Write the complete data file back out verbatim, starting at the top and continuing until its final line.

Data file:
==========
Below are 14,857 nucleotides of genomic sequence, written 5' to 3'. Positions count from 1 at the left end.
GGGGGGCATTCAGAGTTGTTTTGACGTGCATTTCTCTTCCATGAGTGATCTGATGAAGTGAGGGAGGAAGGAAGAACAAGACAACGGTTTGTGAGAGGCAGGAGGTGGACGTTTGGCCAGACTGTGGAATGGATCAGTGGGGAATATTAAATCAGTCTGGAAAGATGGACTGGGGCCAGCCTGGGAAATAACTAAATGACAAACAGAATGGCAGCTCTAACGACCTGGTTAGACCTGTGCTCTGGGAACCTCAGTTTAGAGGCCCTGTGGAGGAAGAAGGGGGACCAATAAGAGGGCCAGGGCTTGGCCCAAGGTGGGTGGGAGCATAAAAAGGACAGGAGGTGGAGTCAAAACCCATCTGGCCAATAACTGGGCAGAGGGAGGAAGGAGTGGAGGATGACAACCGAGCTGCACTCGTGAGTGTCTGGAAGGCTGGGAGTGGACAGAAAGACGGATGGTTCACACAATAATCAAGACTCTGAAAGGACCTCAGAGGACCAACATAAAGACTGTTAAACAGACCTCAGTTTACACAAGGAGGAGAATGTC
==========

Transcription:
Below are 14,857 nucleotides of genomic sequence, written 5' to 3'. Positions count from 1 at the left end.
GGGGGGCATTCAGAGTTGTTTTGACGTGCATTTCTCTTCCATGAGTGATCTGATGAAGTGAGGGAGGAAGGAAGAACAAGACAACGGTTTGTGAGAGGCAGGAGGTGGACGTTTGGCCAGACTGTGGAATGGATCAGTGGGGAATATTAAATCAGTCTGGAAAGATGGACTGGGGCCAGCCTGGGAAATAACTAAATGACAAACAGAATGGCAGCTCTAACGACCTGGTTAGACCTGTGCTCTGGGAACCTCAGTTTAGAGGCCCTGTGGAGGAAGAAGGGGGACCAATAAGAGGGCCAGGGCTTGGCCCAAGGTGGGTGGGAGCATAAAAAGGACAGGAGGTGGAGTCAAAACCCATCTGGCCAATAACTGGGCAGAGGGAGGAAGGAGTGGAGGATGACAACCGAGCTGCACTCGTGAGTGTCTGGAAGGCTGGGAGTGGACAGAAAGACGGATGGTTCACACAATAATCAAGACTCTGAAAGGACCTCAGAGGACCAACATAAAGACTGTTAAACAGACCTCAGTTTACACAAGGAGGAGAATGTC